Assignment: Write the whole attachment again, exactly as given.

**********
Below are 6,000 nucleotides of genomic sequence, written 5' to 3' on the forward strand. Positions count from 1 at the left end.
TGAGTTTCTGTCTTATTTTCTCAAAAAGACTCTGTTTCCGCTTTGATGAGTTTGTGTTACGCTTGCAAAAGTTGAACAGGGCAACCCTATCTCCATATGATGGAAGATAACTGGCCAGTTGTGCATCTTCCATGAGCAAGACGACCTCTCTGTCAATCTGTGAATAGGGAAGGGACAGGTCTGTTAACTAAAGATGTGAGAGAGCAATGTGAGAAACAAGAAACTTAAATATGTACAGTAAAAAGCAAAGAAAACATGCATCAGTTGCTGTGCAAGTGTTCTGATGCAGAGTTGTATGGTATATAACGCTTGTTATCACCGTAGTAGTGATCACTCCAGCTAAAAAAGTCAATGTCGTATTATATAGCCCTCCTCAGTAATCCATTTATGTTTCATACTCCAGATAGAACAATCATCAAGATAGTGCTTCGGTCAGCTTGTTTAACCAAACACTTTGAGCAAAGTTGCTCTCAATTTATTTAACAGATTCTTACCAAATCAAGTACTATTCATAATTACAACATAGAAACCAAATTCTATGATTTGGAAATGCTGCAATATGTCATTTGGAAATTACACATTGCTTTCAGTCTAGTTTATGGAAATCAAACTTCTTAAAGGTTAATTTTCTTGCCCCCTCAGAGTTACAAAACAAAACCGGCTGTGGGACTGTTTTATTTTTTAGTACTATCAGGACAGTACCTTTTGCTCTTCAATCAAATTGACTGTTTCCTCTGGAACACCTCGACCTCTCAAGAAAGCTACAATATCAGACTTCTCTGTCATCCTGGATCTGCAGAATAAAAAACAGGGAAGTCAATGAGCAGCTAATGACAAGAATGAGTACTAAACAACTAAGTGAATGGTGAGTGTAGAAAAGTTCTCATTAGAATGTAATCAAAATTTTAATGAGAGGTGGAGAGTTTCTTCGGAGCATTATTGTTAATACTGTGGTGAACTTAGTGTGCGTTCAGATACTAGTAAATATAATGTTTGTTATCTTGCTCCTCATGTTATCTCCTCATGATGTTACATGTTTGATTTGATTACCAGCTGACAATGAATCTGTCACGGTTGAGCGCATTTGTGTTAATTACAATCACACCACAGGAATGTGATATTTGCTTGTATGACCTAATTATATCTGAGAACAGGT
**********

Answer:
Below are 6,000 nucleotides of genomic sequence, written 5' to 3' on the forward strand. Positions count from 1 at the left end.
TGAGTTTCTGTCTTATTTTCTCAAAAAGACTCTGTTTCCGCTTTGATGAGTTTGTGTTACGCTTGCAAAAGTTGAACAGGGCAACCCTATCTCCATATGATGGAAGATAACTGGCCAGTTGTGCATCTTCCATGAGCAAGACGACCTCTCTGTCAATCTGTGAATAGGGAAGGGACAGGTCTGTTAACTAAAGATGTGAGAGAGCAATGTGAGAAACAAGAAACTTAAATATGTACAGTAAAAAGCAAAGAAAACATGCATCAGTTGCTGTGCAAGTGTTCTGATGCAGAGTTGTATGGTATATAACGCTTGTTATCACCGTAGTAGTGATCACTCCAGCTAAAAAAGTCAATGTCGTATTATATAGCCCTCCTCAGTAATCCATTTATGTTTCATACTCCAGATAGAACAATCATCAAGATAGTGCTTCGGTCAGCTTGTTTAACCAAACACTTTGAGCAAAGTTGCTCTCAATTTATTTAACAGATTCTTACCAAATCAAGTACTATTCATAATTACAACATAGAAACCAAATTCTATGATTTGGAAATGCTGCAATATGTCATTTGGAAATTACACATTGCTTTCAGTCTAGTTTATGGAAATCAAACTTCTTAAAGGTTAATTTTCTTGCCCCCTCAGAGTTACAAAACAAAACCGGCTGTGGGACTGTTTTATTTTTTAGTACTATCAGGACAGTACCTTTTGCTCTTCAATCAAATTGACTGTTTCCTCTGGAACACCTCGACCTCTCAAGAAAGCTACAATATCAGACTTCTCTGTCATCCTGGATCTGCAGAATAAAAAACAGGGAAGTCAATGAGCAGCTAATGACAAGAATGAGTACTAAACAACTAAGTGAATGGTGAGTGTAGAAAAGTTCTCATTAGAATGTAATCAAAATTTTAATGAGAGGTGGAGAGTTTCTTCGGAGCATTATTGTTAATACTGTGGTGAACTTAGTGTGCGTTCAGATACTAGTAAATATAATGTTTGTTATCTTGCTCCTCATGTTATCTCCTCATGATGTTACATGTTTGATTTGATTACCAGCTGACAATGAATCTGTCACGGTTGAGCGCATTTGTGTTAATTACAATCACACCACAGGAATGTGATATTTGCTTGTATGACCTAATTATATCTGAGAACAGGT